Benjamin Franklin plays the part in his visit to Academy

Benjamin Franklin plays the part in his visit to Academy

On Monday, October 17, Benjamin Franklin  entertained and informed Academy students K-12 with his wit and knowledge of American history.  Speaking for over an hour to a packed Brady Center, Franklin shared little known trivia about himself, along with important information about the struggle for American independence and his involvement in diplomancy abroad. 

The real Ben Franklin? Well, an interpretation of Ben Franklin in the person of Chris Lowell, a Ben Franklin impersonator. This visit, organized by Mrs. Lori Kearney, Social Studies Department Chair, will include visits not only to social studies classes but also to AP French and Religion classes.

Mrs. Kearney watched Chris Lowell’s performance clips online and “was just blown away.” What really hooked Mrs. Kearney on inviting to Academy was the tone Lowell set.  “He really projected this American feeling. I just knew we had to have him come to our school.”

Lowell will first speak to grades 7- 12 in the Brady Center. Afterwards he will speak to sophomores about becoming a person of faith versus a person of science. Third and fourth grade will have the opportunity to see Ben’s favorite experiments. First and second graders will hear about  Ben Franklin’s life. Fifth and sixth graders will hear Franklin’s views on faith and service. To wrap up the day, Ben will visit Kindergarten just to say hello.

Lowell has been a teacher and actor for over 50 years. After graduating from Dickinson College with a double major in theater and French, he earned his M.A. in 18th century French literature at Colgate University. His experience as an actor and director has taken him, like the character he plays, to both Philadelphia and France.  Lowell  taught and acted in Philadelphia for six years. In France, he taught in Brittany, the region where the original Franklin first touched French soil in December 1776.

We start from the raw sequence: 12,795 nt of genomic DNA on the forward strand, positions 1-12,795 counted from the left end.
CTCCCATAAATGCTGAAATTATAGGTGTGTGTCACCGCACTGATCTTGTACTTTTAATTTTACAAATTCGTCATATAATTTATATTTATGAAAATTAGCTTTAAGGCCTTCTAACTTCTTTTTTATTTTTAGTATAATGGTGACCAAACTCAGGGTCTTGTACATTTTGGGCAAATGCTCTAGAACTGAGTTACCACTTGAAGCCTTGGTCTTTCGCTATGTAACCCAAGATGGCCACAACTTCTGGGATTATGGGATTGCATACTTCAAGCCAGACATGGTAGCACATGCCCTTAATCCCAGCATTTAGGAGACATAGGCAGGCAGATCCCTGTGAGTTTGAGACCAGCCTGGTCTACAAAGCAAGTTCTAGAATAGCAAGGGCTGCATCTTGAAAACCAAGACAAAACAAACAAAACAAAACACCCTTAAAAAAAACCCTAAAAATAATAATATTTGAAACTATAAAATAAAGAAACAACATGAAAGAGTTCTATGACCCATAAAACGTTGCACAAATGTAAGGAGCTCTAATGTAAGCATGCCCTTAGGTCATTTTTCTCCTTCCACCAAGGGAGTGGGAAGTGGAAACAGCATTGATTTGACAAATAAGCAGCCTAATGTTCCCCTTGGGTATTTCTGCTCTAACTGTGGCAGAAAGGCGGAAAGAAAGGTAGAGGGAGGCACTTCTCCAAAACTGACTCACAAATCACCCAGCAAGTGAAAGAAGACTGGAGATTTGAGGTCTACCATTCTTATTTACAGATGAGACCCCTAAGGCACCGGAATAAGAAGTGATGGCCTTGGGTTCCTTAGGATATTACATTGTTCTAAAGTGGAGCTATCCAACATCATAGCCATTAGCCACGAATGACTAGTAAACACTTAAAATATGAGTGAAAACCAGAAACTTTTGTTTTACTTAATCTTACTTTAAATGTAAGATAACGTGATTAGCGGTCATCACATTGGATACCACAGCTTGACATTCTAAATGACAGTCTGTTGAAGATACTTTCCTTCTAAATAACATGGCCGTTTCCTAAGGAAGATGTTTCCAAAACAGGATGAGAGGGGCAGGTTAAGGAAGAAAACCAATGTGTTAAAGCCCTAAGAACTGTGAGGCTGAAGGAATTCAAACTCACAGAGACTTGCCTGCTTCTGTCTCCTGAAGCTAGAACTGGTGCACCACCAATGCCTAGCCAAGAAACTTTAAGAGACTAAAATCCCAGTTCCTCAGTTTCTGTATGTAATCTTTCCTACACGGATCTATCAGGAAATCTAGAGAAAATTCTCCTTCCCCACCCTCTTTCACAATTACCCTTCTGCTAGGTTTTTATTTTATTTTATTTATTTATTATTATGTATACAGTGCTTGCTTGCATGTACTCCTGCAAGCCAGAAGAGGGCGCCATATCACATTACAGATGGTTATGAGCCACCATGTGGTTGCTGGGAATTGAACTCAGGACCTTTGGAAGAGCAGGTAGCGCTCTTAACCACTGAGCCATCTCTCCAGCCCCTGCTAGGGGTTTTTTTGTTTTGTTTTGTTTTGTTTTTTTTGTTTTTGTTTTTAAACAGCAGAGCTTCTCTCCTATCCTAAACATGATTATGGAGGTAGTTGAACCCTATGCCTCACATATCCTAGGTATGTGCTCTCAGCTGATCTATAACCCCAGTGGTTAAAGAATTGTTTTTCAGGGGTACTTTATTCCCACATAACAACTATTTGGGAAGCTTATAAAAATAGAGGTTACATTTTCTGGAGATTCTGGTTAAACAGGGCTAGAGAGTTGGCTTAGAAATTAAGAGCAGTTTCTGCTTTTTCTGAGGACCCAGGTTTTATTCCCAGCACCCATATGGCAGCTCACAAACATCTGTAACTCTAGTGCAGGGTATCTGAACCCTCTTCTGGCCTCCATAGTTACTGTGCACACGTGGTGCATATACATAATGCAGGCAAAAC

For 28 years, Lowell taught both French and drama at the Fountain Valley School. During those years he divided his leisure time among trips to France, directing plays and acting in over 25 major productions. Then, for six years he taught theater at the University of Colorado at Colorado Springs. Now retired from university teaching, Lowell uses his energy and enthusiasm to bring the extraordinary life and accomplishments of Ben Franklin to audiences across the country.

In examining Benjamin Franklin’s life, Mrs. Kearney favored the idea of this visit.  “I like Ben Franklin because he had humble beginnings. He was not just a statesman, but a scientist and an ambassador.”

Mrs. Kearney’s goals for Lowell’s day-long visit is that students “will walk away with a better understanding of how important Benjamin Franklin was to the formation of the United States.”

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Benjamin Franklin plays the part in his visit to Academy